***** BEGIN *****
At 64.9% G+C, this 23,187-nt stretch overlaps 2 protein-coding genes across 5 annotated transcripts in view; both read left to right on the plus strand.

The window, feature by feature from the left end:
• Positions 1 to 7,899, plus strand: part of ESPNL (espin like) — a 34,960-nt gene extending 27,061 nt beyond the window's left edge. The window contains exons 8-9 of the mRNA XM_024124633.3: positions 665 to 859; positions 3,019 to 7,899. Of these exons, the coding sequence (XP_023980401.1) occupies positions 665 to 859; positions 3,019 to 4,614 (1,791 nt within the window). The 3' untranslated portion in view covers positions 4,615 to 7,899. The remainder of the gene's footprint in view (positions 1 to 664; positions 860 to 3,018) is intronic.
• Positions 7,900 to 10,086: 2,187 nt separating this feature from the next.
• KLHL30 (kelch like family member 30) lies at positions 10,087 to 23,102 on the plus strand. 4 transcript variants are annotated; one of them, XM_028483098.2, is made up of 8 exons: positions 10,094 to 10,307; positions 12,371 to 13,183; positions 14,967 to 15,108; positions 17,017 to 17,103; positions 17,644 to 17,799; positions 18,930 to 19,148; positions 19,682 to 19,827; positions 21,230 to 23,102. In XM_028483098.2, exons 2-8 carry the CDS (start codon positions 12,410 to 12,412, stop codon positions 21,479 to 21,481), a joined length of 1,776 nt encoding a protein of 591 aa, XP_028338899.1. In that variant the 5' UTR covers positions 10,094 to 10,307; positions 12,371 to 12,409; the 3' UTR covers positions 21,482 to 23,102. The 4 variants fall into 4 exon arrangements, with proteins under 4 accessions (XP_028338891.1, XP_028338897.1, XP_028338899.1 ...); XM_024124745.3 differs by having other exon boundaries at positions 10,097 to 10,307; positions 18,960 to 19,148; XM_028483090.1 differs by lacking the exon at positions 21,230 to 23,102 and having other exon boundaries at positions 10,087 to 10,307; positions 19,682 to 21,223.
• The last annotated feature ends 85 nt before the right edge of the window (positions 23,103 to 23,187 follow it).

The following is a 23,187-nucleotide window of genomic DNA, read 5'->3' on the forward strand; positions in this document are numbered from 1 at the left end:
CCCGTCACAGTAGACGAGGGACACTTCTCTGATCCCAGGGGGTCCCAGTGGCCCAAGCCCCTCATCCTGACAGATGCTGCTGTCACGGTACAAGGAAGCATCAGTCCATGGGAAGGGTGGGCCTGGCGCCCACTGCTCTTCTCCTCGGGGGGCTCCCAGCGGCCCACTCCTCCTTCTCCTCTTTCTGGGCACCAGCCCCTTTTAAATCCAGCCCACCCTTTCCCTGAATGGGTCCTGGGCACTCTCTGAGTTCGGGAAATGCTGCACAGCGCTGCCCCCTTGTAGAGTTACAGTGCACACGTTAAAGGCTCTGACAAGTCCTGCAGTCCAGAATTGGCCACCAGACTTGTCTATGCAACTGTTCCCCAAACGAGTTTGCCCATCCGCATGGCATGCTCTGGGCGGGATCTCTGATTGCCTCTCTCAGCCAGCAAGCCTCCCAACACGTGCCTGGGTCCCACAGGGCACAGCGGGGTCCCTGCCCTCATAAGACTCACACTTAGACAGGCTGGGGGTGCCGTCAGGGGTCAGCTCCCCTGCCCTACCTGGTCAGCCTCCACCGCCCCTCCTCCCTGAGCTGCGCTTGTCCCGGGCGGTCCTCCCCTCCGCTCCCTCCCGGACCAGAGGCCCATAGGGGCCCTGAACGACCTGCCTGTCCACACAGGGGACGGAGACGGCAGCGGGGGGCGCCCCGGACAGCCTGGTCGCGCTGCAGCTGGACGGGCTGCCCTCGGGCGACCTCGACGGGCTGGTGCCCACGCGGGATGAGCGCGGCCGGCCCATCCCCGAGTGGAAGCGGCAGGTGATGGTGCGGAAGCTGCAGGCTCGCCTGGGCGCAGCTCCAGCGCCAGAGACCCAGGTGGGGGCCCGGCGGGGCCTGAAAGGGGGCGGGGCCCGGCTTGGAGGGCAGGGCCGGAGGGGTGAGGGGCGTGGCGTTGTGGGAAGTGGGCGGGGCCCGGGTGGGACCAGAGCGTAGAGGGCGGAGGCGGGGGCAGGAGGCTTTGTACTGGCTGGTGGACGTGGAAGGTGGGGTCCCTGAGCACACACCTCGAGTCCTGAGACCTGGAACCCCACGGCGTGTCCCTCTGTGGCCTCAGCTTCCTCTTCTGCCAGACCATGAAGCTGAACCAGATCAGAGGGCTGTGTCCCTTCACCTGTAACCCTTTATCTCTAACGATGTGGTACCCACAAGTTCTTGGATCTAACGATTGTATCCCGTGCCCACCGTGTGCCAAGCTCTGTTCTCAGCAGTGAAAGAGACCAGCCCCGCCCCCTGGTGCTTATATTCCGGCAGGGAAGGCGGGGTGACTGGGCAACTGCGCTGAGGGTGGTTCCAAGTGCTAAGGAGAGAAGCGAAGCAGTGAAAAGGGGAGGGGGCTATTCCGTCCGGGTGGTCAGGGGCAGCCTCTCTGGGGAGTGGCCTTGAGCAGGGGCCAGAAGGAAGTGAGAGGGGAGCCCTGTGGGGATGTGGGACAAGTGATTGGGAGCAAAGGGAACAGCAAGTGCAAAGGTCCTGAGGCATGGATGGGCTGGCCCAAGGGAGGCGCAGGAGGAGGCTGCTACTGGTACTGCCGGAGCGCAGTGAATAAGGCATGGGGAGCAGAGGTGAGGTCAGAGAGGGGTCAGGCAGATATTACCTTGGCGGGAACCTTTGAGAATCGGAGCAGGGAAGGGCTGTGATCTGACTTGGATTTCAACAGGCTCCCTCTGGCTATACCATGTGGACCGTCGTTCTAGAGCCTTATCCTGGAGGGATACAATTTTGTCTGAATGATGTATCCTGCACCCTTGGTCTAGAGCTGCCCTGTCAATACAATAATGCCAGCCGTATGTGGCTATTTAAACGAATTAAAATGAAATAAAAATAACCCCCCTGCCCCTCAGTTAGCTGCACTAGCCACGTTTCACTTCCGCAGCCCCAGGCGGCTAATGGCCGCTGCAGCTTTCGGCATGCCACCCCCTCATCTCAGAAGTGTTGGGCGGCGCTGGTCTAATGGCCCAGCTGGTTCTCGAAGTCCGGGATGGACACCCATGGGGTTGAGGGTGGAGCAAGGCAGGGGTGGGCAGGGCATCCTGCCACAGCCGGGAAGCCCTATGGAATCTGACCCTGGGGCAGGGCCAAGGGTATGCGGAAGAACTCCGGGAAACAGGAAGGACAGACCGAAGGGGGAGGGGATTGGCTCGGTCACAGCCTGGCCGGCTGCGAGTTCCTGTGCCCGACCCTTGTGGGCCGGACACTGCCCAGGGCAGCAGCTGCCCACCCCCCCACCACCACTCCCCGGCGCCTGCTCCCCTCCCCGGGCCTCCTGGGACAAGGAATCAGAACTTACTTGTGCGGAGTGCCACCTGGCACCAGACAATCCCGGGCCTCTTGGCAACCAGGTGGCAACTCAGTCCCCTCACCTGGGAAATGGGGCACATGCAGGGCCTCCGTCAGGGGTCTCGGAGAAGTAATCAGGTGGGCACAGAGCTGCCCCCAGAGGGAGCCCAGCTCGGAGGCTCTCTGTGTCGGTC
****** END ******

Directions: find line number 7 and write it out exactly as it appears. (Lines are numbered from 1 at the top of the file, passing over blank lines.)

The following is a 23,187-nucleotide window of genomic DNA, read 5'->3' on the forward strand; positions in this document are numbered from 1 at the left end: